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Nerve and muscle disease 

Nerve and muscle disease
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date: 04 July 2022

Disorders affecting the lower cranial nerves – V (trigeminal), VII (facial), IX (glossopharyngeal), X (vagus), XI (accessory) and XII (hypoglossal) – are discussed in the first part of this chapter. The clinical neuroanatomy of each nerve is described in detail, as are disorders – often in the form of lesions – for each nerve.

Trigeminal nerve function may be affected by supranuclear, nuclear, or peripheral lesions. Because of the wide anatomical distribution of the components of the trigeminal nerve, complete interruption of both the motor and sensory parts is rarely observed in practice. However, partial involvement of the trigeminal nerve, particularly the sensory component, is relatively common, the main symptoms being numbness and pain. Reactivation of herpes zoster in the trigeminal nerve (shingles) can cause pain and a rash. Trigeminal neuralgia and sensory neuropathy are also discussed.

Other disorders of the lower cranial nerves include Bell’s palsy, hemifacial spasm and glossopharyngeal neuralgia. Cavernous sinus, Tolosa–Hunt syndrome, jugular foramen syndrome and polyneuritis cranialis are caused by the involvement of more than one lower cranial nerve.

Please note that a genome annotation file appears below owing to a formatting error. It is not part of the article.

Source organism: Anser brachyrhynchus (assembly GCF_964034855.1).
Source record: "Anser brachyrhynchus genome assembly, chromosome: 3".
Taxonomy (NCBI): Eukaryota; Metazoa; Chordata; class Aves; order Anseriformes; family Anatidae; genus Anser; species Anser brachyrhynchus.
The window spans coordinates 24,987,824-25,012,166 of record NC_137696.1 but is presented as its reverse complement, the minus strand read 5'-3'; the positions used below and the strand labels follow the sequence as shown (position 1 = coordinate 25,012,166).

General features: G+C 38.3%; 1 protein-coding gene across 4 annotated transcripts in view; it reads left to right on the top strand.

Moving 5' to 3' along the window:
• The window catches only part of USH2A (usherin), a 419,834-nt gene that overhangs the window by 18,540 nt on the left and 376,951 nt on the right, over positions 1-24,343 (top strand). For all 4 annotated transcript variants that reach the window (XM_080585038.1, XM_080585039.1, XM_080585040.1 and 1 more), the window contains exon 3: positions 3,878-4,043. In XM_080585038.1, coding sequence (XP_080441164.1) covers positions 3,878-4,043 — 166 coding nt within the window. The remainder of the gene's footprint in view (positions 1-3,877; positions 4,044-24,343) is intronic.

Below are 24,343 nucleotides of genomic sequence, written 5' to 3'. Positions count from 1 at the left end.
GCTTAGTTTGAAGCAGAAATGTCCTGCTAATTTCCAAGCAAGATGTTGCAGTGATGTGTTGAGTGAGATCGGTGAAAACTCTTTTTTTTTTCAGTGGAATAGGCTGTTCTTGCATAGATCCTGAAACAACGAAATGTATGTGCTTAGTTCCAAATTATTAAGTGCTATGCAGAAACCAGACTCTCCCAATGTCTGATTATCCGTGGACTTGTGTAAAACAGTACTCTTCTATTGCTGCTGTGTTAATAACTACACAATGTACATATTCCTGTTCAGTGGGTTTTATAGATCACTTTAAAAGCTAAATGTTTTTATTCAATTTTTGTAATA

Difficulty in swallowing, or dysphagia, is a common neurological problem and the most important consequences include aspiration and malnutrition (Wiles 1991). The process of swallowing is a complex neuromuscular activity, which allows the safe transport of material from the mouth to the stomach for digestion, without compromising the airway. It involves the synergistic action of at least 32 pairs of muscles and depends on the integrity of sensory and motor pathways of several cranial nerves; V, VII, IX, X, and XII. In neurological practice dysphagia is most often seen in association with other, obvious, neurological problems. Apart from in oculopharyngeal muscular dystrophy, it is relatively rare as a sole presenting symptom although occasionally this is seen in motor neurone disease, myasthenia gravis, and inclusion body myositis. Conversely, in general medical practice, there are many mechanical or structural disorders which may have dysphagia as the presenting feature. In some of the disorders, notably motor neurone disease, both upper and lower motor neurone dysfunction may contribute to the dysphagia. Once dysphagia has been identified as a real or potential problem, the patient should undergo expert evaluation by a clinician and a speech therapist, prior to any attempt at feeding. Videofluoroscopy may be required. If there is any doubt it is best to achieve adequate nutrition through the use of a fine-bore nasogastric tube and to periodically reassess swallowing. Anticholinergic drugs may be helpful to reduce problems with excess saliva and drooling that occur in patients with neurological dysphagia, and a portable suction apparatus may be helpful. Difficulty in clearing secretions from the throat may be helped by the administration of a mucolytic agent such as carbocisteine or provision of a cough assist device.

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